It goes without saying that artists pour their hearts into their pieces. Each work takes time, effort, and emotion. It is a vocation that is often underappreciated and overlooked in the classic umbrella of what we consider “work.” The unfortunate truth is, unless you’re an art dealer or artist, you don’t often consider how an art work arrived on a gallery wall. Or what happens to the artist after the work is removed. The mystification of the commerce involved in art dealings can lead to an undervaluation of the enterprise.
The facts are as follows: art by women makes up 2% of art sold and galleries can take over 50% of an artist’s earnings when a painting is sold—if the painting even makes it into a gallery in the first place. As a result, more and more artists are turning to e-commerce to connect with buyers.
Nuria Madrenas, a Toronto-based fashion illustrator and pop-culture artist, knew this struggle all too well and created an opportunity for herself and other female artists to be seen on the internet.
When looking for a suitable e-commerce platform to sell her art, Madrenas found nothing resonated with her. Not only was she disheartened by the lack of female representation in the art world, but the platforms available to her were either oversaturated with the catch-all term “makers” (referring to everything from painters to carpenters), or they were taking too large a percentage from the sale of her art.
When she started talking with other local artists in Toronto, particularly women, she discovered they were also suffering from the same problem. Over the course of a year, Madrenas cultivated relationships with female artists and developed the first e-commerce platform dedicated to them. She created the online art gallery Mrkt to correct the imbalance she and her peers where experiencing in the art market by advocating, promoting, and showcasing them while also ensuring they received a fair portion of the profits. “It’s pretty outstanding that this gap still does exist,” says the 25-year-old who single-handedly launched the platform this past December. The site functions just like an online gallery where the consumer can browse by artist or theme (Animals, Beauty, Celebrity, Fashion, Interiors, Limited Edition, Most Coveted, Originals, and Self Care).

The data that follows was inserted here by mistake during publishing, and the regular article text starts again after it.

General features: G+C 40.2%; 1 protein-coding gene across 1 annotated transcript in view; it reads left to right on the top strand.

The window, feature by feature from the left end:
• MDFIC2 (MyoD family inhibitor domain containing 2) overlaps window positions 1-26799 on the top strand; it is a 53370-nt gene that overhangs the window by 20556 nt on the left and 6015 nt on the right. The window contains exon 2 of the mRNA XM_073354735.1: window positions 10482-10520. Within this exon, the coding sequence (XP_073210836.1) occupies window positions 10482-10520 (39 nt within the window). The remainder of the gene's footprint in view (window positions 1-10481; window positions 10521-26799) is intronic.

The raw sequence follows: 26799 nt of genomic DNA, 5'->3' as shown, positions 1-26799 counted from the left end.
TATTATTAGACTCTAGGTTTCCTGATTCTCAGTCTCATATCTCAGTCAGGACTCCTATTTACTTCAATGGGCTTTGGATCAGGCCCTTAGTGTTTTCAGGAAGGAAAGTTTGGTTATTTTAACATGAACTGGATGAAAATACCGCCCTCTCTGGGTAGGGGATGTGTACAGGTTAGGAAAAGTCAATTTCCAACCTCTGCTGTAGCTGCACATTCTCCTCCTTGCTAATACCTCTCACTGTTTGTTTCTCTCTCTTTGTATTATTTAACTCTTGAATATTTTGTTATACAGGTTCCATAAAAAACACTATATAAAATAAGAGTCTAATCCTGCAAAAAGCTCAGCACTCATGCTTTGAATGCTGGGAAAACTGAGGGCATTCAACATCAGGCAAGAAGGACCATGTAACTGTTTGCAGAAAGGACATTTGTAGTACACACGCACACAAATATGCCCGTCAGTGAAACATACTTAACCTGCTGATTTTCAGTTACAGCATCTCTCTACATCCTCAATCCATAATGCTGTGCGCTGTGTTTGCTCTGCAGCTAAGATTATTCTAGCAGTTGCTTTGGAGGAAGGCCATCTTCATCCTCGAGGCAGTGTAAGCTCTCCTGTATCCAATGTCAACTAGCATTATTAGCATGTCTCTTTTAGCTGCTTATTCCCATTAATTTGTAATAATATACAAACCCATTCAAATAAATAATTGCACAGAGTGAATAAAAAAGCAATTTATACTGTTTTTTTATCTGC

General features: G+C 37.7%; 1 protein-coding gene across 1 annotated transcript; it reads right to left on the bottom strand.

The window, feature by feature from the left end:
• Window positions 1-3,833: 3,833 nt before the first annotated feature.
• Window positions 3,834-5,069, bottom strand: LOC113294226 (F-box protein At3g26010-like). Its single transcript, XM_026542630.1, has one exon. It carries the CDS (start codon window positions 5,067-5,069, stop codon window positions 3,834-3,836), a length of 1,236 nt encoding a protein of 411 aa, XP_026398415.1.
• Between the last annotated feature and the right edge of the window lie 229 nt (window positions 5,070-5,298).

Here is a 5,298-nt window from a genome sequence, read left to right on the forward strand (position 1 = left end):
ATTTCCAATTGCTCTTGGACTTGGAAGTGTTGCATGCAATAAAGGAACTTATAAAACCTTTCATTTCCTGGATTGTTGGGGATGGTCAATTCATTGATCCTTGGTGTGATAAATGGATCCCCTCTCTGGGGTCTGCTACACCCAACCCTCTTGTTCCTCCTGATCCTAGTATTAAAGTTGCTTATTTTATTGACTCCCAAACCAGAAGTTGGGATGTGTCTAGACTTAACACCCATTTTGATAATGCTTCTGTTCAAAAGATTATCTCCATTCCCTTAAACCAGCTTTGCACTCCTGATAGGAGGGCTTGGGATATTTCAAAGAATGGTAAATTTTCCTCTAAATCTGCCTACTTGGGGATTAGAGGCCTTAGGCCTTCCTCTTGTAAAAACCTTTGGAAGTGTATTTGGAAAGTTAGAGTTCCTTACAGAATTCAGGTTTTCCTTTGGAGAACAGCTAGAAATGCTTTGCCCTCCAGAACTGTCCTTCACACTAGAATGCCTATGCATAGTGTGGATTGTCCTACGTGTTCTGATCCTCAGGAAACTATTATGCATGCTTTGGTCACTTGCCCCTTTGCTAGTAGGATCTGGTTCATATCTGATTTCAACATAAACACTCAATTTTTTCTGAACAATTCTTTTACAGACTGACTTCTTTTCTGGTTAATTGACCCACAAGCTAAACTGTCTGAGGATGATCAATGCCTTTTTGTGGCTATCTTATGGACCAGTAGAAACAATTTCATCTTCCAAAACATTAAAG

It’s the community that most excites her, though. “Platforms like Instagram and now also e-commerce platforms like Mrkt are changing the depth of community at the moment,” she explains. Although, she cautions that as digital media evolves, so too will the definition of community. She prefers to view Instagram as an assistant rather than a substitute. “Without the rise of digital media, I wouldn’t have been able to connect and develop a community internationally beyond my current local network. So the fact that I’m able to do that and so many people are leveraging these channels to do that, I think is really promising.”
Madrenas began Mrkt with 21 artists, 80 per cent Canadian and the rest international, and has added five more in the last month. The rapid growth and overwhelming positive response online speak to a desire for connection between fellow artists and art buyers. “I feel tremendously excited about the community in the art world and the level of support between female artist specifically,” she notes. “I think that there’s so many great creative outlets that people are now leveraging to be able to not only share their art but to connect with people who share the same interests. A driver in creating and maintaining this business is seeing this community that we’re building and the level of excitement and appreciation for Mrkt, for what it stands for, the community of artists that we currently have, as well as the potential for the community [to grow].”
The art available through the online gallery views like a contemporary ode to femininity. It is oftentimes brash and unapologetic but done in vivid versions of traditionally demure colours—like a group of perfectly manicured hands flipping the bird on a fuschia background. The art celebrates women’s bodies in different shapes, colours, and styles. But overall, it seeks to represent different types of women and different styles of art.
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